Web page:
In summary, the study by Amor et al. disclosed uPAR as a common upregulated surface marker of senescent cells. Moreover, the authors elegantly demonstrated that uPAR-targeted CAR T cells could specifically and efficiently eliminate senescent cells both in vitro and in vivo, providing an unconventional strategy for the treatment of cancer and senescent-related disorders, such as liver fibrosis. However, the safety profile of uPAR-specific CAR T-cell therapy remains to be clinically developed to minimize its toxicity.5 Tightly controls, such as safety switches or combinatorial strategies can later be introduced in order to finely regulate the cytotoxicity of uPAR-targeted CAR T cells. With the development of RNA-sequencing and bioinformatics, more specific and powerful targets may be identified in senescent tissues, and this novel therapy may be further applied to other senescence and chronic-related disorders, like severe atherosclerosis, diabetes, and osteoarthritis.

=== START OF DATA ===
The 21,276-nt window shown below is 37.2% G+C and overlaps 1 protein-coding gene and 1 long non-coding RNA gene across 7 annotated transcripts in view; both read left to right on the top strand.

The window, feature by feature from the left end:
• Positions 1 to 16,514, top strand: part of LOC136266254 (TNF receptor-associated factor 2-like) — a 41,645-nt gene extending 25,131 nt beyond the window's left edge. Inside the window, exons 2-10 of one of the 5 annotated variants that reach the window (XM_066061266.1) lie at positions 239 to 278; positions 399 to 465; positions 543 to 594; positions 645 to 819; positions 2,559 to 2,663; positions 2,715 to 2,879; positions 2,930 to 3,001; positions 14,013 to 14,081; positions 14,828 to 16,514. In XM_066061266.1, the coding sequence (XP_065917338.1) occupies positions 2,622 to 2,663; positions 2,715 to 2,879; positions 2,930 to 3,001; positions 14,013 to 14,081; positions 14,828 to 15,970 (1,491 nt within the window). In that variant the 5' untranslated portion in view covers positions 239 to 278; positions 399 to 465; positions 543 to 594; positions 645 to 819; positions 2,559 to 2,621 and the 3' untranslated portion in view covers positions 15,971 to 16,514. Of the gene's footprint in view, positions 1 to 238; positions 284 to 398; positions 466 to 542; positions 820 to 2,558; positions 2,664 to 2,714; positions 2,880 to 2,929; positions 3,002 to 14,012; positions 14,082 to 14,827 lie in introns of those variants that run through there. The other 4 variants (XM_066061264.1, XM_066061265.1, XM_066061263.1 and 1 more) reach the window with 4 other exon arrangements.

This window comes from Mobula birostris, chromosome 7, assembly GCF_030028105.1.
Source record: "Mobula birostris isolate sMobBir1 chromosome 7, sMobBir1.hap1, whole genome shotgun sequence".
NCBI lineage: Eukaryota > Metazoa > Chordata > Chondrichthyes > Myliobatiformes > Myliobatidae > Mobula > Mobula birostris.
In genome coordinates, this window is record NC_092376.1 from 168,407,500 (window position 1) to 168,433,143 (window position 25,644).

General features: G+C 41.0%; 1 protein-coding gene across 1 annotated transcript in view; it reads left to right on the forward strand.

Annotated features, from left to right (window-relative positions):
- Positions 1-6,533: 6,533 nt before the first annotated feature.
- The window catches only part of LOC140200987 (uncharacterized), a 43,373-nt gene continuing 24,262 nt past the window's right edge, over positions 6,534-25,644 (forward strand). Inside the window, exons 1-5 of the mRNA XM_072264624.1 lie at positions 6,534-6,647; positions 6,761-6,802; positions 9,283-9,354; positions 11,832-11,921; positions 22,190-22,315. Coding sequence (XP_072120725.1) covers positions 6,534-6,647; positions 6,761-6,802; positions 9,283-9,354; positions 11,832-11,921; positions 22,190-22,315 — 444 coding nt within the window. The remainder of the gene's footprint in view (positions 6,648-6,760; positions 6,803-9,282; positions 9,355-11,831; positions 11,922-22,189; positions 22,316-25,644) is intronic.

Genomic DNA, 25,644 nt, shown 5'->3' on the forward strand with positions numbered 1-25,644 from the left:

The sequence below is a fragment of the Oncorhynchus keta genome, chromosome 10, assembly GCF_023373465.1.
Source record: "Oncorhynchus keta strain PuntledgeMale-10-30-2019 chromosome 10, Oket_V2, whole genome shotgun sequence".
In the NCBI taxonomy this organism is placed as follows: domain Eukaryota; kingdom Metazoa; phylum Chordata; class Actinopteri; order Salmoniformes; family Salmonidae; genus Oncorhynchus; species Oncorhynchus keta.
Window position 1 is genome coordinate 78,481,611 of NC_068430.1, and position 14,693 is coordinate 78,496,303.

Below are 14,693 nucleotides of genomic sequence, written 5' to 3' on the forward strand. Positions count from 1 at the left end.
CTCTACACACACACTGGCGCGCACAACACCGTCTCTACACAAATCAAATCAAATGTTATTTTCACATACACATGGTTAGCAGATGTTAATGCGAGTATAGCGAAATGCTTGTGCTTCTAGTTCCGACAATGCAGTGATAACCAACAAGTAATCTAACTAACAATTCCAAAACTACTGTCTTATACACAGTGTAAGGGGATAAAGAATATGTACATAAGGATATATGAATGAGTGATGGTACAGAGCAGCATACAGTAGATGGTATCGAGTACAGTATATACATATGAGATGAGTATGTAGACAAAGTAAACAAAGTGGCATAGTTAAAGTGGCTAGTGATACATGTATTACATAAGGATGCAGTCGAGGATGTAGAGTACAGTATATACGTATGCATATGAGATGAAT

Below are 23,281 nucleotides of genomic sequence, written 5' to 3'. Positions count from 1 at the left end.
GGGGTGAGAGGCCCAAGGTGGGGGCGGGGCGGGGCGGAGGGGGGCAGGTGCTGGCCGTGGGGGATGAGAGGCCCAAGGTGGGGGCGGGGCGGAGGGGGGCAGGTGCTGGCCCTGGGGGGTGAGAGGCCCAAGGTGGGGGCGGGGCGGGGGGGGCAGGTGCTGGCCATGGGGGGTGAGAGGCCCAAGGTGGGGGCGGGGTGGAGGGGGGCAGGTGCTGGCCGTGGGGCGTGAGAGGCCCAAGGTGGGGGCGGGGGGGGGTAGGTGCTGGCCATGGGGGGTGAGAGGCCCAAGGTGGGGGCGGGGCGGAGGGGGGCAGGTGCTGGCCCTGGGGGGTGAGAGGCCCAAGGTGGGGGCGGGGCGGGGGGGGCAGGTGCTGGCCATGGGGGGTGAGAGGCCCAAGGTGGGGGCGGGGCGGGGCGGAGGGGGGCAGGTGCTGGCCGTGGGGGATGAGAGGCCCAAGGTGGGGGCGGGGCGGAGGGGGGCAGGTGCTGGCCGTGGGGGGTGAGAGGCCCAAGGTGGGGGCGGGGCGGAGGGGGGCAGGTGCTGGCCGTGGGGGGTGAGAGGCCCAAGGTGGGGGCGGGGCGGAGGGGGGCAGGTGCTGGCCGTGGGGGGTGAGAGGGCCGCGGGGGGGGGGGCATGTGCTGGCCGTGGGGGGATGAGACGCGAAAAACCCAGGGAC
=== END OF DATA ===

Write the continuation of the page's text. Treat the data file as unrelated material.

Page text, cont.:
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This work was supported by National Key Research and Development Program of China (no. 2016YFA0201400), National Major Scientific and Technological Special Project for “Significant New Drugs Development” (2019ZX09739001), and Clinical Medicine Plus X–Young Scholars Project (PKU2020LCXQ029), Peking University.

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Correspondence to Tao Liu.

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Huang, Y., Liu, T. Step further towards targeted senolytic therapy: therapeutic potential of uPAR-CAR T cells for senescence-related diseases. Sig Transduct Target Ther 5, 155 (2020).